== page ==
Long Lasting Itch Relief

Made in America

November 21, 2014

 

Made with Pride and Professionalism: Why America Matters

 

Originally Posted on the CEO BlogNation

 

A bit of a rhetorical question: Do consumers care, or care to know, where products are manufactured? Are they aware of, aside from egregious working conditions and among countries with a bad reputation for human rights, where their favorite goods are assembled? Since I am in a patriotic mood, which is not to be confused with jingoistic chants and ugly shouts of nationalist fervor, my answer to the question is an emphatic YES.

We are proud of our fellow citizens. Each of them, of every race, hue, color, creed and religion, is as authentically American as any G.I. or bearded uncle, who, in our secular mythology, is as iconic as his Christmastime cousin, Kris Kringle, and goes by the name Uncle Sam. We celebrate their thrift and industriousness; we admire their ambition and discipline, leading them to traverse sea and air to arrive safely in a foreign land. We remember their journeys across mountains and great rivers, the entirety of their bread and savings strapped to their bodies, so they could become – in letter and spirit – Americans.

So, in response to the question raised at the outset, and as I see the commemorative statue of the five U.S. Marines and a U.S. Navy corpsman raising the flag on Iwo Jima, I write these words on a Veterans Day of solemnity and gratitude. I ask if consumers care, and I say, “They care plenty. They look for the ‘Made in America’ label, and they feel right.”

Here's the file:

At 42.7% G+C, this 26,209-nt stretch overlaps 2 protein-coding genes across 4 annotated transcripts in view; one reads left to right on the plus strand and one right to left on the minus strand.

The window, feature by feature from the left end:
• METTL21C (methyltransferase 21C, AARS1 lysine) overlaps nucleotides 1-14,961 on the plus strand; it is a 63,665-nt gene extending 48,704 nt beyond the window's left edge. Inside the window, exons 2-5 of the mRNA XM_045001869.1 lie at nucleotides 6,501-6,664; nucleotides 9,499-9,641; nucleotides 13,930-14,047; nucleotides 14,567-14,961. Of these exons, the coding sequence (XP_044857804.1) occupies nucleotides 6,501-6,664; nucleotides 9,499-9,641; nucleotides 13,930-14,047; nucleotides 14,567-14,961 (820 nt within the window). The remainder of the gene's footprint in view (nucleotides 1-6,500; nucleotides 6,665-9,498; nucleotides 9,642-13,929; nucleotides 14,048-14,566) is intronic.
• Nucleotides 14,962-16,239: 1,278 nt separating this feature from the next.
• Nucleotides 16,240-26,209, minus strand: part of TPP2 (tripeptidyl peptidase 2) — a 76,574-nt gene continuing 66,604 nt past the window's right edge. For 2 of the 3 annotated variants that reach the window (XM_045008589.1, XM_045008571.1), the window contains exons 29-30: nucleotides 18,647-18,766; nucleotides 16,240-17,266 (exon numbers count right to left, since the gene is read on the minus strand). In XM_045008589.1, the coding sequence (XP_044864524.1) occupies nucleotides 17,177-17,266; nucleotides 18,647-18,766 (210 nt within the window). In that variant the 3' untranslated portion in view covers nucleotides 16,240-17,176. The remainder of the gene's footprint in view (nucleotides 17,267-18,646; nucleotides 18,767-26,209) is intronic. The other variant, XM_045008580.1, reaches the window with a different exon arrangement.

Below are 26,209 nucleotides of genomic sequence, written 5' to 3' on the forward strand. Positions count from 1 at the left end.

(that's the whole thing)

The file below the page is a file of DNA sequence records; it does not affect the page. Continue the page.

Some things are, indeed, worth fighting for; some things, as those six men memorialized in bronze remind us, their long silhouette cast alongside the gates of Arlington National Cemetery . . . well, some things are reason enough to stand tall.

I offer these thoughts both as an American and as an entrepreneur, where, in my role as Founder and CEO of Kiss My Itch Goodbye®, I do my part (however modest) to make my products in the U.S.

My broader point, which I encourage other business owners and executives to adopt, is simple: Manufacture your items in America because, whatever initial expenses you may incur, are nothing more than a rounding error concerning the long-term goodwill (from consumers and critics alike) you will enjoy.

That camaraderie begins with the smile and self-confidence of a worker with a job – the recipient of a living wage – who sees not false symbolism and empty slogans in our invocation of words like honor, duty and country, but integrity; the quiet resolve to create something of dignity and purpose.

A Brand with Principles: Infusing Your Business with Everlasting Virtues

The overriding theme of this discussion is clear, reducing this argument not to a matter of if, but a question of when.

When, for example, will executives increase hiring here at home?

When, in an act of moral strength and economic vigor, will they invest in the human capital that yields the financial capital they seek to achieve?

When will they raise the flag by planting the flag, stitched, sewn or ironed across a product that says, “Made in the USA”?

Now is the time for executives to embrace this chance for glory.

As consumers, we are eager for change. We are ready for the morning.

We want exceptional products made by exceptional workers, which offer an exceptional experience.

We want, in short, America. We want her greatness and her passion for adventure. We want to revel in her majesty, and rejoice in her rewards. We want to revere her power, and retain her sense of justice.

We want goods made in America.